2021 Kia Sportage GT-Line road test review

The Kia Sportage GT-Line is the flagship petrol varaint

Craig Duff

Posted January 05, 2022


Kia goes all-in with the new Sportage, showcasing a level of sophistication and refinement usually reserved for only the top-ranked competitors.

Where there’s a will, there’s a way. Kia knows it is playing against the A-graders in the shape of the dominant Toyota RAV4 and Mazda’s CX-5, and it has brought it's best to the table in the shape of the new Sportage. The South Korean marque is on the money with the turbo 1.6-litre GT-Line.

The diesel is a more efficient version, and its eight-speed auto holds a better transmission than the dual-clutch unit fitted to the petrol GT-Line, but there’s a lot to like about the premium petrol version of Kia’s mid-sized SUV.

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The Kia Sportage GT-Line is a capable soft-roader
The 2021 Kia Sportage GT-Line on the road
The Kia Sportage GT-Line.

What do you get for the price?

The Sportage starts at $32,445 for the front-wheel drive 2.0-litre manually aspirated petrol. The all-wheel-drive GT-Line we’re driving uses a seven-speed dual-clutch auto transmission matched to a turbocharged 1.6-litre petrol engine and comes in at $49,370.

Rural and long-distance buyers could opt for a turbo 2.0-litre engine mated to an eight-speed conventional auto - probably the pick of the bunch but not for inner-city commuters. Prices for the diesel start at $39,845 and accelerate to $52,370.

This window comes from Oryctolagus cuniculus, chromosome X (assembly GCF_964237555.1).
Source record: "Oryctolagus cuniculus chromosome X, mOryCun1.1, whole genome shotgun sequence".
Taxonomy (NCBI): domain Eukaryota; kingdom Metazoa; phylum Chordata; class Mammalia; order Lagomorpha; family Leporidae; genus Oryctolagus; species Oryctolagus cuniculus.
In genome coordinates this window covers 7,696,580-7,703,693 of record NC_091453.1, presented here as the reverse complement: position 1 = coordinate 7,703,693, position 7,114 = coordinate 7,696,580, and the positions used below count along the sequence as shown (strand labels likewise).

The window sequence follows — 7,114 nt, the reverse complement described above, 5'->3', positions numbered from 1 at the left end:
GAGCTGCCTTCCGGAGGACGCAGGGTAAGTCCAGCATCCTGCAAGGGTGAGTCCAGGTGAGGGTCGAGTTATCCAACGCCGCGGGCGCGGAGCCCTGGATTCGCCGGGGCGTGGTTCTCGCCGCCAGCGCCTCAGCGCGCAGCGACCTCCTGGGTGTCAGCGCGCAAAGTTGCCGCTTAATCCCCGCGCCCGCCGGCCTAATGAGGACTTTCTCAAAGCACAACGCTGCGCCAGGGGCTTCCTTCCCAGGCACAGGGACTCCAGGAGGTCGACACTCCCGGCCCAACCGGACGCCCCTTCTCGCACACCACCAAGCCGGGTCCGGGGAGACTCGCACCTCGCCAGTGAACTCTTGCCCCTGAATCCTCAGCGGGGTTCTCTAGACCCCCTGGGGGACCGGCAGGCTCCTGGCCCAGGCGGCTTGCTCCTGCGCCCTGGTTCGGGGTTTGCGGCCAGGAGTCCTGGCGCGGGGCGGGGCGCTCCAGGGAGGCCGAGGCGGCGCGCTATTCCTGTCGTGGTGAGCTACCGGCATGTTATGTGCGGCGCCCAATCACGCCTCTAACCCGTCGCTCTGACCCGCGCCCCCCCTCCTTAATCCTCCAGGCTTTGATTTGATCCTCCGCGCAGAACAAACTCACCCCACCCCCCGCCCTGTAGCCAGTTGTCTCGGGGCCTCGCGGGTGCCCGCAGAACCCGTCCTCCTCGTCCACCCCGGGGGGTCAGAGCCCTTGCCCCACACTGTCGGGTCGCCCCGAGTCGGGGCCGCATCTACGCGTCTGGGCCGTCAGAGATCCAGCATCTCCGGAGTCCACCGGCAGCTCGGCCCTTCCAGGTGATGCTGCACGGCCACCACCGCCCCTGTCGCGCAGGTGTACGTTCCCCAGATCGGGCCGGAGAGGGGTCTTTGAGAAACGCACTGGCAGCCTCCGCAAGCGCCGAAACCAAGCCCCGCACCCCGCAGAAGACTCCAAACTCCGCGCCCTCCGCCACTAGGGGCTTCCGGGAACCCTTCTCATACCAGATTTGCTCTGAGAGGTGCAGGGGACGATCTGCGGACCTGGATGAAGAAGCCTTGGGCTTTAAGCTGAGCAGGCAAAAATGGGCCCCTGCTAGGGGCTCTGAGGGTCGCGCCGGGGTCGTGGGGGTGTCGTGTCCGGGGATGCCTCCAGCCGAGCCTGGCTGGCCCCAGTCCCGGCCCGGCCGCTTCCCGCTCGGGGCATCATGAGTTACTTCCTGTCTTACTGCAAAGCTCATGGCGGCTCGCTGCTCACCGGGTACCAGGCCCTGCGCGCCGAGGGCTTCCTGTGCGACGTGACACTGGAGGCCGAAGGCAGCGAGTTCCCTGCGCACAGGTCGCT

In the case of the petrol GT-Line, servicing costs are $3988 over the course of the seven-year warranty. That amounts to around $570 a year, which is more than most rivals charge. Service intervals are also 12 months/10,000km, so if you’re pulling mileage on the Sportage, the costs will add up.

How safe is the Kia Sportage?

The new Sportage hasn’t been rated by ANCAP yet, but it would be safe to assume the GT-Line will earn five stars, given the suite of standard safety software coupled to what is a traditionally rigid body.

This version of the Sportage is bigger than its predecessors but Kia has a reputation of building vehicles that comply with our national safety regulations.

All Sportage variants are fitted with autonomous emergency braking with pedestrian/cyclist/junction assist, lane-keep assist, a reversing camera, blind-spot assist and rear cross-traffic-assist.

 

The 2021 Kia Sportage GT-Line boasts an impressive touchscreen
A Qi wireless charging mobile phone point is a standard inclusion

What’s the Kia Sportage like inside?

Kia is trying to polish its reputation with increasingly opulent interiors, and the Sportage manages that with aplomb. This is a seriously well-kitted car based on the price point. There is no shortage of tech, from the 12.3-inch infotainment screen to the Qi wireless charging mobile phone pad and the visible plastics have a classy texture and tactility.

Less impressive is the space in the door pockets - you’re not fitting a big 600ml bottle in there - but that’s not a deal-breaker given the fact the two central cupholders will happily deal with the same-sized items.